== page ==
Tuesday, October 23, 2012

The Extremist (The Six Shades of Sin, Part II)

"Woe unto them that rise up early in the morning [so] that they may pursue strong drink; [who] continue until night, till wine inflames them! [...] they regard not the work of the Lord, neither consider the operation of His hands." Is. 5:11-12

Immoderation has always been misunderstood mainly because moderation is misunderstood. Moderation is often associated with a puritanical sense of abstinence, which it was never meant to be. It was never meant to be about abstinence but balance. This is a fact as old as human thought: the virtuous life is the point between extremes. For example, courage is not an extreme passion or pursuit but rather a moderate one. Cowardice and recklessness are the extremes, and thus they are the vices. Love is moderate; lust and apathy are the extremes. In short, moderation is not the life of a dullard or bore. On the contrary, it is the adventurous life, a perilous and precarious walk on the edge of a knife, the maintaining of a precious balance between two equal yet opposite points of mania. Such an endeavor calls forth the best from us, for as Chesterton put it, "There is an infinity of angles by which one falls but only one by which one stands." Any fool or weakling can go mad; it is easy to be insane, to be extreme. Sanity is the true struggle and spectacle. Vice can only be a sputter; virtue alone can be a song.

That virtue requires real struggle and adventure is the thought behind the ancient notion that evil was not only fundamentally wicked but also fundamentally dull. It takes the easy way out, settling for a lesser post. Much to the chagrin of popular perception, the evil life is ultimately lackluster because it is a stunted life. It always leaves something out. Rather than maintaining the healthy and powerful balance between caution and action (which we call courage), they succumb to either one extreme or the other, leading either the sedentary life of endless caution or the chaotic life of endless action. Likewise, rather than maintaining the healthy and joyous balance between restraint and pleasure (which we call love), they grow weary of the effort and slide into either joyless apathy or joyless lechery. In either case, they do not have love.

The immoderate life, the joyless, dull, inconsequential life, stems from one source: "they regard not the work of the Lord." Like all sin and all its insanity, the immoderate life is the life that disregards God. Is this any wonder? God is the supreme picture of sanity, of balance, of rigorous and living order that knows no extremity and therefore knows no ennui. In His trinitarian dance, we see His balance: Father begetting, Son creating, Spirit proceeding. Give and take, surrender and acceptance, obedience and love without confusion or division, nor dominion or neglect. The balance is perfect, the dance is tight, and thus the Being is One. Likewise in the Incarnation, we see the same balance: neither humanity dissolved into deity nor deity subsumed into humanity, but rather both gloriously preserved in hypostatic union, neither nature lacking or dominating. Both are maintained at the absolute fever-pitch of their intensity, and the God-man is One. God is the Great Sanity against all of our myriad madness. Both in His character and His actions, He proves how consistently we fall short of the glory of His moderation.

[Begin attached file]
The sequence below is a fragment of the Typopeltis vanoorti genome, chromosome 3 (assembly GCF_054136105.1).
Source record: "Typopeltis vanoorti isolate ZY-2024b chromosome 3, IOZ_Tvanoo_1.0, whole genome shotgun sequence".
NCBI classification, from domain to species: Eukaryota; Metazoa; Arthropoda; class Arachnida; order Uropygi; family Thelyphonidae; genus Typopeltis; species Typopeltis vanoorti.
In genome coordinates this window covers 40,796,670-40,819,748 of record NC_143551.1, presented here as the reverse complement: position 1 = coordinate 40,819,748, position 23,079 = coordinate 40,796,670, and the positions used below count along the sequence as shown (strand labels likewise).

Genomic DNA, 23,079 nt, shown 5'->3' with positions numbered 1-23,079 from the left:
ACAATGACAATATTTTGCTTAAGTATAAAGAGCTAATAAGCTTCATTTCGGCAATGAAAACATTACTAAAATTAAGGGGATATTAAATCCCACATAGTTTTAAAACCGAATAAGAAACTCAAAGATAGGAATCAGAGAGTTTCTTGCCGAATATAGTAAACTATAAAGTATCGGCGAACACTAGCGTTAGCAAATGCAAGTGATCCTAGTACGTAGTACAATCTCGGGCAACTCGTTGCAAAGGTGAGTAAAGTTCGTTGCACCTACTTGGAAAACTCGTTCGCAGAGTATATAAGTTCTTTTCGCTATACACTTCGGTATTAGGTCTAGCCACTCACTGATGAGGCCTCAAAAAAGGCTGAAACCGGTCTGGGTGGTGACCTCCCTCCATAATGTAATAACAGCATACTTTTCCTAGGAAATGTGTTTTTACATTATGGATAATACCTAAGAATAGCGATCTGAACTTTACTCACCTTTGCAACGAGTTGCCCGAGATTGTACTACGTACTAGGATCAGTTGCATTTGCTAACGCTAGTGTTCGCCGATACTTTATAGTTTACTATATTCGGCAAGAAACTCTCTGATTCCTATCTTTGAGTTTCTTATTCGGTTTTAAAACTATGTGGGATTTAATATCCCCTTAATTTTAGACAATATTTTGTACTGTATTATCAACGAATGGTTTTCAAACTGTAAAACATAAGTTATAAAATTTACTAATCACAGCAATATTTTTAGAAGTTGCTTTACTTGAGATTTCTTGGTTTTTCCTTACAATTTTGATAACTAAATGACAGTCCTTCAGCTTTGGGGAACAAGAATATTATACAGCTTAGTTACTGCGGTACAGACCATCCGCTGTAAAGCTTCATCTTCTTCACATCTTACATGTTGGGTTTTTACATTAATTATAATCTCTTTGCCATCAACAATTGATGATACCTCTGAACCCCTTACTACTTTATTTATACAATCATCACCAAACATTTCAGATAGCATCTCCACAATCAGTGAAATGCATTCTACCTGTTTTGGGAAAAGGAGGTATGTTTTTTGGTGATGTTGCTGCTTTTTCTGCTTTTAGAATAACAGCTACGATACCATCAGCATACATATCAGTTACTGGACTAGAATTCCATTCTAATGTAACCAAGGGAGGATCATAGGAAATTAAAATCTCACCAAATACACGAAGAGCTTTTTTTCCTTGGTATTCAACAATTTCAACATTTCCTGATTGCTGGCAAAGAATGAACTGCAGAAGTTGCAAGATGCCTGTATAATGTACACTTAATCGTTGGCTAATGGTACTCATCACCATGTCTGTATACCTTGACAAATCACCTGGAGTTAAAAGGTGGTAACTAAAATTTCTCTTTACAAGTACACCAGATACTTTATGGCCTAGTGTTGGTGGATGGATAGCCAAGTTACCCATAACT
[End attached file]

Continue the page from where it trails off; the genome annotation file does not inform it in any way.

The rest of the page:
When God's people were not His people and did not know Him, He gave them an identity through a religion; but when that religion turned into dead formalism and meaningless rite, He broke their religion (Is. 1:10-15) and spoiled their identity (Is. 5:1-7). When Messiah came, He continually frustrated and bewildered both His enemies and His friends, for they could only conceive of Him as either this or that when He was both this and that. He was both conqueror and conquered, the breaker and the healer, the judge and the victim, the poor and the king, He who was dead and yet lives. The sanity of God frustrates our every plan, for our world is a ship of fools and the lunatics run the asylum. Sanity is only insanity to the insane, and moderation is only a threat to the extremist.

Even today God's holy sanity bears witness against us. We who are caught up in the seemingly endless euroclydon of American Christianity often find ourselves tossed about with wave upon wave of doctrines or fads or movements or agendas or politics or some other unholy alliance between the Christian Faith and a fleeting element of American culture. We hear the siren calls every day as we walk a hairline between an array of Scylla's and Charybdis's. To remain moderate in such an environment is to live a life on the edge, but it is on the edge where we find God, and make no mistake: it is God who we must desire if we are to live moderately. It cannot be out of duty or drudgery but out of love, love for God and His Christ, for all that they are and all they have done and are doing and will do. God must be the highest, our all in all, with every thought or plan or scheme or desire or inkling or good intention made captive to the glory and supremacy of His sweet moderation. That is what it means to live moderately: not to wallow in prudery, but to every day, bit-by-bit and step-by-step, dance the dance of God, where all things find their place, and all of life is consumed into the holy harmony of His fullness.

-Jon Vowell (c) 2012